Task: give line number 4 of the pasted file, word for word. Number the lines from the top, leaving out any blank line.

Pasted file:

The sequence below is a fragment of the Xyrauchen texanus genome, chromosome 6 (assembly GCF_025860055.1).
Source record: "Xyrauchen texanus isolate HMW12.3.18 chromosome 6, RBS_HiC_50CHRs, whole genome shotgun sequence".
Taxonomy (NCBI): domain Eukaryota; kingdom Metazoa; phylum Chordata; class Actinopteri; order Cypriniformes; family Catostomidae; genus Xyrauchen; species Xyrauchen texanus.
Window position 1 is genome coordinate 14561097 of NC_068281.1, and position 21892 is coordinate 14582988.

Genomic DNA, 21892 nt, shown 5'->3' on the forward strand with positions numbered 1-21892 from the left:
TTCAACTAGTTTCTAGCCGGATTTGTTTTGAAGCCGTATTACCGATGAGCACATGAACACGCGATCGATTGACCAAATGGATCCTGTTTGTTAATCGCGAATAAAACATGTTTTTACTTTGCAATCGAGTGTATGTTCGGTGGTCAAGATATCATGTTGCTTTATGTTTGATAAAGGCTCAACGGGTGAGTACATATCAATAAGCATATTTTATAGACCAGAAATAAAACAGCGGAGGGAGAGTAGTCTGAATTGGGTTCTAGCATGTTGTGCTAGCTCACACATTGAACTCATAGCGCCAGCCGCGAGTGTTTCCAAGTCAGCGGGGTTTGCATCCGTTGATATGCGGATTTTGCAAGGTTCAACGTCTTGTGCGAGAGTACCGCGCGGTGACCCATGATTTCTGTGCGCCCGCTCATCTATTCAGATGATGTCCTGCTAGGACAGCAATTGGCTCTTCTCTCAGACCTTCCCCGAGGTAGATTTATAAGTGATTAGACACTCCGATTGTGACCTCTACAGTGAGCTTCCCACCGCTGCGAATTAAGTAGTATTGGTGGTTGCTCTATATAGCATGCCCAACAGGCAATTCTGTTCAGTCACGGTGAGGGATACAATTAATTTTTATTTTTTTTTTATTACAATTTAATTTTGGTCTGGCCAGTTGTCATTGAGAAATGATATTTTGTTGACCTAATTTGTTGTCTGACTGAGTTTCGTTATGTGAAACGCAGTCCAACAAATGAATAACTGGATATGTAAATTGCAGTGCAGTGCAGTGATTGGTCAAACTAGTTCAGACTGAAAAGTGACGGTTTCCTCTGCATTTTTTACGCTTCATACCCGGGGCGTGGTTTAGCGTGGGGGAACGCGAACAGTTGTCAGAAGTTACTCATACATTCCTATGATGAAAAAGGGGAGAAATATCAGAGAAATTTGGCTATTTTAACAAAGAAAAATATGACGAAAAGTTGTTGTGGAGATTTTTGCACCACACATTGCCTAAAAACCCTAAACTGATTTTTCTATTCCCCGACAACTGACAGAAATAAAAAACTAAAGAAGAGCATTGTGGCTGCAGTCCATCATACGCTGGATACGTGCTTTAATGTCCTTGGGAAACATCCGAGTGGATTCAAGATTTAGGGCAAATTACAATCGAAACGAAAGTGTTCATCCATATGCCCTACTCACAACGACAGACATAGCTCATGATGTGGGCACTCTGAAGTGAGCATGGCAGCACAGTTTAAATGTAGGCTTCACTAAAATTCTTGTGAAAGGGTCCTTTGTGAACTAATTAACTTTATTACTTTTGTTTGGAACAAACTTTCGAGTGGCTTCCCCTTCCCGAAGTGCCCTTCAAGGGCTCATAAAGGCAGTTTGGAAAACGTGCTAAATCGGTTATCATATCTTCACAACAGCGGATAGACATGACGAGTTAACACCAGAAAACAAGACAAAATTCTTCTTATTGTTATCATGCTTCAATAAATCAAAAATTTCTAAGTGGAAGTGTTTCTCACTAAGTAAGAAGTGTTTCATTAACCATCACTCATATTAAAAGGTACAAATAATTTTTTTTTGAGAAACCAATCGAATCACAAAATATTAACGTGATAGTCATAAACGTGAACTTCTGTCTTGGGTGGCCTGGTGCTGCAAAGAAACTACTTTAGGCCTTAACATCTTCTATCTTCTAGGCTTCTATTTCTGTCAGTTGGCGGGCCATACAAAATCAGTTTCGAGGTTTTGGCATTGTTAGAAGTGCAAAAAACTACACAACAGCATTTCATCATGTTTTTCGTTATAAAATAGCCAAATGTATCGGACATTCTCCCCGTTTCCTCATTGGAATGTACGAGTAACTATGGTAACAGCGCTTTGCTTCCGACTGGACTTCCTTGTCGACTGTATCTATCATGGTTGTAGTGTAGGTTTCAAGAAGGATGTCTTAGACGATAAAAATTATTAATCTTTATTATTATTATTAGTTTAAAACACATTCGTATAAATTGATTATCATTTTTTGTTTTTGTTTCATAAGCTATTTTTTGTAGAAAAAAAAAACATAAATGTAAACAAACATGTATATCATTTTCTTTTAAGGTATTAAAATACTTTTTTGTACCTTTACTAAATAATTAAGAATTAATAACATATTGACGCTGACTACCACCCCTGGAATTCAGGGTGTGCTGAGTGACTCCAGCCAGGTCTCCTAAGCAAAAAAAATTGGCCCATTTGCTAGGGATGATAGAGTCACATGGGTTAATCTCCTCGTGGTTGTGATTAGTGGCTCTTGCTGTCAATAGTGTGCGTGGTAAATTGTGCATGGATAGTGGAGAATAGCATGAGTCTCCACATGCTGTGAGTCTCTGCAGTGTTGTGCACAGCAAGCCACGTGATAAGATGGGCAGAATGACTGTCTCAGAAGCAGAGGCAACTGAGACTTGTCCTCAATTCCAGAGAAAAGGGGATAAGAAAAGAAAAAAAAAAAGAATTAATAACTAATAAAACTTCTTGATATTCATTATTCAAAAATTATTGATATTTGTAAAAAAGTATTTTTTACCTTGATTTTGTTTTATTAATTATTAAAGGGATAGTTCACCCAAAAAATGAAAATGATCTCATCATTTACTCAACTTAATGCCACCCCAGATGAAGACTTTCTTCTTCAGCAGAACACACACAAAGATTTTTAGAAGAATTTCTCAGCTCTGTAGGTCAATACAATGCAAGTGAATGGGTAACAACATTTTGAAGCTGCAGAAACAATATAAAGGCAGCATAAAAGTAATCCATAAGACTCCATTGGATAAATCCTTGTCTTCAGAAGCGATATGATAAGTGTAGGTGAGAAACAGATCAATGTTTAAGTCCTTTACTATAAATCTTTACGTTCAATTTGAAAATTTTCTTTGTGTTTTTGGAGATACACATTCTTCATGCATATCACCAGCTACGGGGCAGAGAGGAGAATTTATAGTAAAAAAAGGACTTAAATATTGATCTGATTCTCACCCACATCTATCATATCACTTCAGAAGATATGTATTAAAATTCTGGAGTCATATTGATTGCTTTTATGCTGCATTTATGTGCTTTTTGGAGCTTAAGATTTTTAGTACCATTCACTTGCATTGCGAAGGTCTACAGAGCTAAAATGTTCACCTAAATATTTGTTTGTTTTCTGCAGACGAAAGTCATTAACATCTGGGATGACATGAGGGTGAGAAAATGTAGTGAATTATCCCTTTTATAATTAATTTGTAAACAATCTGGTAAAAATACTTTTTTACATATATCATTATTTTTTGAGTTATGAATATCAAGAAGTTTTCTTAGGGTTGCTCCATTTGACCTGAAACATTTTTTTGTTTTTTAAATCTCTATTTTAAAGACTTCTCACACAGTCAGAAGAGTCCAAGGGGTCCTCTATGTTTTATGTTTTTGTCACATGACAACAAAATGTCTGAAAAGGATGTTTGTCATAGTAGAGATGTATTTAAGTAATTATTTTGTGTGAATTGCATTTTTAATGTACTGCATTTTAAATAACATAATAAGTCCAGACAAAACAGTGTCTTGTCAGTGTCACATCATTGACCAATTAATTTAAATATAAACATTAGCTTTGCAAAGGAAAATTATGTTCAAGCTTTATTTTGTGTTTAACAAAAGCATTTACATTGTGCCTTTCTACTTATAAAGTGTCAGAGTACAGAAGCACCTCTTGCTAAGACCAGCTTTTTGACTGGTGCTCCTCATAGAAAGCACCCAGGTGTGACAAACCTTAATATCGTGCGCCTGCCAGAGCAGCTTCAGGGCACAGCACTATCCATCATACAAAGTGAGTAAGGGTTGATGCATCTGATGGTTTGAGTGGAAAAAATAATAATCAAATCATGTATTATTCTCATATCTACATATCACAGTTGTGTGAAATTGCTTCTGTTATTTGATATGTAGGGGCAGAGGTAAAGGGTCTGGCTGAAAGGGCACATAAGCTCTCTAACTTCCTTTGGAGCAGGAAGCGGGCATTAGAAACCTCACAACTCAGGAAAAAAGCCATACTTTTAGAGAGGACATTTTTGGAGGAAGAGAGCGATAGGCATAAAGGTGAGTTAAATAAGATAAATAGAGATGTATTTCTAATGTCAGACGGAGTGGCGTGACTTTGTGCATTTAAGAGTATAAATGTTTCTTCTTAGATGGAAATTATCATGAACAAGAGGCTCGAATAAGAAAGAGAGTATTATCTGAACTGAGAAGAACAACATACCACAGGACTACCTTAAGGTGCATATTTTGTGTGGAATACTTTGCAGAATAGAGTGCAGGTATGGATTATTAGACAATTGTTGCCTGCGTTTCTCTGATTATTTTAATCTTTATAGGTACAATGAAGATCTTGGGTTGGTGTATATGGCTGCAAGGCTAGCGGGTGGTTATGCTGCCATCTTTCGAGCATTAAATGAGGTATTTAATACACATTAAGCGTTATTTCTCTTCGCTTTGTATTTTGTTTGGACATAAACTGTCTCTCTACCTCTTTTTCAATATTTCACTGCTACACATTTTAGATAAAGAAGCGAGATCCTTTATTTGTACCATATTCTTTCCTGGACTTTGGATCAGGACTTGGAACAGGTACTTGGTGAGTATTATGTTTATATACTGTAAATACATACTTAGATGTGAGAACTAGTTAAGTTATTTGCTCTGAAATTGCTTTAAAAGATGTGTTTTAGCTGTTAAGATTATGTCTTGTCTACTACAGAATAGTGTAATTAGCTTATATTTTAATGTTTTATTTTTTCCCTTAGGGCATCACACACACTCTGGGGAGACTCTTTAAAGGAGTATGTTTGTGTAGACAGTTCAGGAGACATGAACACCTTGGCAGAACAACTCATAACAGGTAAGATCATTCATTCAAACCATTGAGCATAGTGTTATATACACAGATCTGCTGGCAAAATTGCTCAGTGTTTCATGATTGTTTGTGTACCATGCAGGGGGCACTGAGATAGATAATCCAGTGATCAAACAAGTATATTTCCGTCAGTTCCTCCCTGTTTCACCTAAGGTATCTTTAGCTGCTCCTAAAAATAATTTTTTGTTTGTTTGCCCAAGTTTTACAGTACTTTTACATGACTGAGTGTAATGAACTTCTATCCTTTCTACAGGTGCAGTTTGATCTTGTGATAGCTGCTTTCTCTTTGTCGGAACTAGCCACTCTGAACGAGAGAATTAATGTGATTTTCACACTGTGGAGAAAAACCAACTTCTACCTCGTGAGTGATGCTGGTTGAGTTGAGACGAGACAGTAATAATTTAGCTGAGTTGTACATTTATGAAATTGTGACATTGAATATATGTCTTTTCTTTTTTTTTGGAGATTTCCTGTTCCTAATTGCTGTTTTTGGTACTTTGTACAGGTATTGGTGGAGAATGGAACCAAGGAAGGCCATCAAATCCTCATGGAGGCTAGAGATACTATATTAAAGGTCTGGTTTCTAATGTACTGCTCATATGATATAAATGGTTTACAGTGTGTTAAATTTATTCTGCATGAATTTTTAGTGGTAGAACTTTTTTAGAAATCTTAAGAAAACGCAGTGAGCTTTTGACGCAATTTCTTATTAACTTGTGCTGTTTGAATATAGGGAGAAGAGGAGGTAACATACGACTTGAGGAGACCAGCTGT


Window position 1 is genome coordinate 14561097 of NC_068281.1, and position 21892 is coordinate 14582988.